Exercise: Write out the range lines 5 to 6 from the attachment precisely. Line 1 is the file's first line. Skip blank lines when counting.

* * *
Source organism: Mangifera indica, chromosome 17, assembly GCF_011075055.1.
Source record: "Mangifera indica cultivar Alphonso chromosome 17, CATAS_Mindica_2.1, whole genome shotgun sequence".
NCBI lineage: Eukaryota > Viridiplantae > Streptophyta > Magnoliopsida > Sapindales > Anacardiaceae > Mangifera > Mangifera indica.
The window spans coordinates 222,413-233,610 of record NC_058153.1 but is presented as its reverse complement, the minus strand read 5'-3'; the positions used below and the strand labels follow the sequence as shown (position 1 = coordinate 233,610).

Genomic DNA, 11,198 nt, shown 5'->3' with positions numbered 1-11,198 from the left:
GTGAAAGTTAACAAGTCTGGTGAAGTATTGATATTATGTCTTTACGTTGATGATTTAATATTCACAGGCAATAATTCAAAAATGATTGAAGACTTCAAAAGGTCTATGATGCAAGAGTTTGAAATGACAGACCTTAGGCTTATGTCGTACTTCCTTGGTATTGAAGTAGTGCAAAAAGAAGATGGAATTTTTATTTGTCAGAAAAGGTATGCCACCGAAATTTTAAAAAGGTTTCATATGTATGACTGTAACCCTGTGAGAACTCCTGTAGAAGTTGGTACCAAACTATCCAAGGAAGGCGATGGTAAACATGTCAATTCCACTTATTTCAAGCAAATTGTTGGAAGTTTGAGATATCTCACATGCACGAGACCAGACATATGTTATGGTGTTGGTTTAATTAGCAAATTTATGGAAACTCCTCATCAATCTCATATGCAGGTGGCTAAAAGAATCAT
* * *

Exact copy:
Genomic DNA, 11,198 nt, shown 5'->3' with positions numbered 1-11,198 from the left:
GTGAAAGTTAACAAGTCTGGTGAAGTATTGATATTATGTCTTTACGTTGATGATTTAATATTCACAGGCAATAATTCAAAAATGATTGAAGACTTCAAAAGGTCTATGATGCAAGAGTTTGAAATGACAGACCTTAGGCTTATGTCGTACTTCCTTGGTATTGAAGTAGTGCAAAAAGAAGATGGAATTTTTATTTGTCAGAAAAGGTATGCCACCGAAATTTTAAAAAGGTTTCATATGTATGACTGTAACCCTGTGAGAACTCCTGTAGAAGTTGGTACCAAACTATCCAAGGAAGGCGATGGTAAACATGTCAATTCCACTTATTTCAAGCAAATTGTTGGAAGTTTGAGATATCTCACATGCACGAGACCAGACATATGTTATGGTGTTGGTTTAATTAGCAAATTTATGGAAACTCCTCATCAATCTCATATGCAGGTGGCTAAAAGAATCAT